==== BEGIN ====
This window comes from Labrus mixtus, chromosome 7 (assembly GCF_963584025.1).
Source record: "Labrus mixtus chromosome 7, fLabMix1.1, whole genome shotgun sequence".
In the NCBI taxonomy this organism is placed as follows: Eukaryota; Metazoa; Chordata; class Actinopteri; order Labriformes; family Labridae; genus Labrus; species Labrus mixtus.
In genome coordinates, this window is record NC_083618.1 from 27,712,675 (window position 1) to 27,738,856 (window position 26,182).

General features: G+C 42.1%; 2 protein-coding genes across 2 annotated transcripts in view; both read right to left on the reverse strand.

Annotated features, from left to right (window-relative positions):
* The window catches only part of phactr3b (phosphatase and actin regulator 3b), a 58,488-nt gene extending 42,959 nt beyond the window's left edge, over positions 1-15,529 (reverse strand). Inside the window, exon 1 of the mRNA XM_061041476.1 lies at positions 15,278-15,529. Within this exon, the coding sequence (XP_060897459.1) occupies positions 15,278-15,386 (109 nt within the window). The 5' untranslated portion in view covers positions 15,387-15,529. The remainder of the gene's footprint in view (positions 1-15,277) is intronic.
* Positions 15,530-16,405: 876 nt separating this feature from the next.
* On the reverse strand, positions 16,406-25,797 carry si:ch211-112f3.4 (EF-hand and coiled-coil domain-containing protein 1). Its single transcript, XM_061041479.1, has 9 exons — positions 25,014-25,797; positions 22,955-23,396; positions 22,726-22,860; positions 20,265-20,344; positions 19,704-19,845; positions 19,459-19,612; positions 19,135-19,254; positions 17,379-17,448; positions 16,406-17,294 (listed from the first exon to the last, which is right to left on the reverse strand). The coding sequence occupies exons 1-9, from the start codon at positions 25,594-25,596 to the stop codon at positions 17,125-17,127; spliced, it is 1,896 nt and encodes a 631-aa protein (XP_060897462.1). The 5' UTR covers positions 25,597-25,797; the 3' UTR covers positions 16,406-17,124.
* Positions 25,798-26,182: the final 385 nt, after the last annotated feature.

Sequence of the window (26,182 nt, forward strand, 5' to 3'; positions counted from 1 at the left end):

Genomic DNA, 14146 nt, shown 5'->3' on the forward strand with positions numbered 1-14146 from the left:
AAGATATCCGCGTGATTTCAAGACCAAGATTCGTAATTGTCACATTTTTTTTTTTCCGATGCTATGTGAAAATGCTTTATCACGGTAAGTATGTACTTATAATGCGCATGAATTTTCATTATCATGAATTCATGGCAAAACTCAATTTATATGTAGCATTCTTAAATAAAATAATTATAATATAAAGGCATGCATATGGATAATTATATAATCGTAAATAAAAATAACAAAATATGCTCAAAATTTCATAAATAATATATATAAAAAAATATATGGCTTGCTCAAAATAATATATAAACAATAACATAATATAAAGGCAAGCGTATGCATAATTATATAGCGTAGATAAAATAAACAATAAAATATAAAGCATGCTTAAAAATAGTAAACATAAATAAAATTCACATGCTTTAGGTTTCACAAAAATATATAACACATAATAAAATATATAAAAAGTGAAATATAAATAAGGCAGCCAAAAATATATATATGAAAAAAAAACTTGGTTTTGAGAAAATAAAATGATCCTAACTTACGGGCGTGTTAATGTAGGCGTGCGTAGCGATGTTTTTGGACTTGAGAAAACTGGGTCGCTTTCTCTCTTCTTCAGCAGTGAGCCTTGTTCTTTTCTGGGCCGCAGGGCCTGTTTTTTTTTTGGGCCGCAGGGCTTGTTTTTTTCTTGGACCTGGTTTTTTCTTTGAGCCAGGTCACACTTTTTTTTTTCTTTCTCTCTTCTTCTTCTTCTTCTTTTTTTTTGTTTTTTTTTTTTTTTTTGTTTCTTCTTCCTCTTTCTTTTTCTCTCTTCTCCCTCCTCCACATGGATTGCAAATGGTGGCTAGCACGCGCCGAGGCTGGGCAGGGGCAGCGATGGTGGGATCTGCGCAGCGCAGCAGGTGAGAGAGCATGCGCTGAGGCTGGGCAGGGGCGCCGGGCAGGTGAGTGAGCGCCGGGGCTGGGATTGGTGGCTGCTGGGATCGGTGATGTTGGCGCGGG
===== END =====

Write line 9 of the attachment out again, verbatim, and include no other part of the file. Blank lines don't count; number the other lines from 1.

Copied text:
* On the reverse strand, positions 16,406-25,797 carry si:ch211-112f3.4 (EF-hand and coiled-coil domain-containing protein 1). Its single transcript, XM_061041479.1, has 9 exons — positions 25,014-25,797; positions 22,955-23,396; positions 22,726-22,860; positions 20,265-20,344; positions 19,704-19,845; positions 19,459-19,612; positions 19,135-19,254; positions 17,379-17,448; positions 16,406-17,294 (listed from the first exon to the last, which is right to left on the reverse strand). The coding sequence occupies exons 1-9, from the start codon at positions 25,594-25,596 to the stop codon at positions 17,125-17,127; spliced, it is 1,896 nt and encodes a 631-aa protein (XP_060897462.1). The 5' UTR covers positions 25,597-25,797; the 3' UTR covers positions 16,406-17,124.